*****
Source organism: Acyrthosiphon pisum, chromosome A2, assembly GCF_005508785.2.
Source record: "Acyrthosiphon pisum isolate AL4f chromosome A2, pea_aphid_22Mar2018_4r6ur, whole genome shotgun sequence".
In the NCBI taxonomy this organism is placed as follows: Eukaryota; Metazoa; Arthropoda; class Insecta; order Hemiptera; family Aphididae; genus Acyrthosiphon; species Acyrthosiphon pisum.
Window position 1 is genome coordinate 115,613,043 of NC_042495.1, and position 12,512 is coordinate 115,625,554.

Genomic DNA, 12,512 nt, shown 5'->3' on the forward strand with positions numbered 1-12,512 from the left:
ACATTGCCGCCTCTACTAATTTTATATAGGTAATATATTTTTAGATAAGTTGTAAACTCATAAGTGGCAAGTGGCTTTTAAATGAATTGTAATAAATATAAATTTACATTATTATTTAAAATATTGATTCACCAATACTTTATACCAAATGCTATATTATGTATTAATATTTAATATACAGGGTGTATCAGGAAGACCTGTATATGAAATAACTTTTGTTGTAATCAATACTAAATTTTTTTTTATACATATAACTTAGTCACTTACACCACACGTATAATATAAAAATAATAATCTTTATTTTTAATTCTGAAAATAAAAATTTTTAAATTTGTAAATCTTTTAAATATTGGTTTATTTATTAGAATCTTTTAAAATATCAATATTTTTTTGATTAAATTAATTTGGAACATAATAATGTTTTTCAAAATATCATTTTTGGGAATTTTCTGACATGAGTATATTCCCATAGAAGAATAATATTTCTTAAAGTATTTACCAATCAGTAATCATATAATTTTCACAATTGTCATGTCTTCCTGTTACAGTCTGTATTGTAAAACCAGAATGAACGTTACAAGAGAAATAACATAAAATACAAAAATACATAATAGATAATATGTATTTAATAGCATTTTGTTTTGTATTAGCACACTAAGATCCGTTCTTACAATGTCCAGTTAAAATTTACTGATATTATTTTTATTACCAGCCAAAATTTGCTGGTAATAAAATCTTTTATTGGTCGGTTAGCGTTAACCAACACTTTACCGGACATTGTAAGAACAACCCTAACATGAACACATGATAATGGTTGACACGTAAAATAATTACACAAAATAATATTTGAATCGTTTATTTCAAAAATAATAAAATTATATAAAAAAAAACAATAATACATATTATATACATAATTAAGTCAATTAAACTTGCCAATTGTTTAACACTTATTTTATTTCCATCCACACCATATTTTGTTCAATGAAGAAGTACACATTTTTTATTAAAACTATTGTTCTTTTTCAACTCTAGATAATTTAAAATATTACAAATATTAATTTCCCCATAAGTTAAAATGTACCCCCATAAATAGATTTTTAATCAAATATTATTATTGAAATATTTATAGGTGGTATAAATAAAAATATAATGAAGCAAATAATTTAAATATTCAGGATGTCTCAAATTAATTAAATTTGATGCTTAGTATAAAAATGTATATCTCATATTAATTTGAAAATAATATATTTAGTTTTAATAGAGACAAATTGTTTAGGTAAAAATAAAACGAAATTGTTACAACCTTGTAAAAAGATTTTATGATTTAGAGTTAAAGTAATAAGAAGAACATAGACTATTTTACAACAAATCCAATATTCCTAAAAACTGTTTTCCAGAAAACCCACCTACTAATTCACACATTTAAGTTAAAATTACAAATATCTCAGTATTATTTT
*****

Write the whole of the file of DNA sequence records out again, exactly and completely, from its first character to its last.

Source organism: Acyrthosiphon pisum, chromosome A2, assembly GCF_005508785.2.
Source record: "Acyrthosiphon pisum isolate AL4f chromosome A2, pea_aphid_22Mar2018_4r6ur, whole genome shotgun sequence".
In the NCBI taxonomy this organism is placed as follows: Eukaryota; Metazoa; Arthropoda; class Insecta; order Hemiptera; family Aphididae; genus Acyrthosiphon; species Acyrthosiphon pisum.
Window position 1 is genome coordinate 115,613,043 of NC_042495.1, and position 12,512 is coordinate 115,625,554.

Genomic DNA, 12,512 nt, shown 5'->3' on the forward strand with positions numbered 1-12,512 from the left:
ACATTGCCGCCTCTACTAATTTTATATAGGTAATATATTTTTAGATAAGTTGTAAACTCATAAGTGGCAAGTGGCTTTTAAATGAATTGTAATAAATATAAATTTACATTATTATTTAAAATATTGATTCACCAATACTTTATACCAAATGCTATATTATGTATTAATATTTAATATACAGGGTGTATCAGGAAGACCTGTATATGAAATAACTTTTGTTGTAATCAATACTAAATTTTTTTTTATACATATAACTTAGTCACTTACACCACACGTATAATATAAAAATAATAATCTTTATTTTTAATTCTGAAAATAAAAATTTTTAAATTTGTAAATCTTTTAAATATTGGTTTATTTATTAGAATCTTTTAAAATATCAATATTTTTTTGATTAAATTAATTTGGAACATAATAATGTTTTTCAAAATATCATTTTTGGGAATTTTCTGACATGAGTATATTCCCATAGAAGAATAATATTTCTTAAAGTATTTACCAATCAGTAATCATATAATTTTCACAATTGTCATGTCTTCCTGTTACAGTCTGTATTGTAAAACCAGAATGAACGTTACAAGAGAAATAACATAAAATACAAAAATACATAATAGATAATATGTATTTAATAGCATTTTGTTTTGTATTAGCACACTAAGATCCGTTCTTACAATGTCCAGTTAAAATTTACTGATATTATTTTTATTACCAGCCAAAATTTGCTGGTAATAAAATCTTTTATTGGTCGGTTAGCGTTAACCAACACTTTACCGGACATTGTAAGAACAACCCTAACATGAACACATGATAATGGTTGACACGTAAAATAATTACACAAAATAATATTTGAATCGTTTATTTCAAAAATAATAAAATTATATAAAAAAAAACAATAATACATATTATATACATAATTAAGTCAATTAAACTTGCCAATTGTTTAACACTTATTTTATTTCCATCCACACCATATTTTGTTCAATGAAGAAGTACACATTTTTTATTAAAACTATTGTTCTTTTTCAACTCTAGATAATTTAAAATATTACAAATATTAATTTCCCCATAAGTTAAAATGTACCCCCATAAATAGATTTTTAATCAAATATTATTATTGAAATATTTATAGGTGGTATAAATAAAAATATAATGAAGCAAATAATTTAAATATTCAGGATGTCTCAAATTAATTAAATTTGATGCTTAGTATAAAAATGTATATCTCATATTAATTTGAAAATAATATATTTAGTTTTAATAGAGACAAATTGTTTAGGTAAAAATAAAACGAAATTGTTACAACCTTGTAAAAAGATTTTATGATTTAGAGTTAAAGTAATAAGAAGAACATAGACTATTTTACAACAAATCCAATATTCCTAAAAACTGTTTTCCAGAAAACCCACCTACTAATTCACACATTTAAGTTAAAATTACAAATATCTCAGTATTATTTT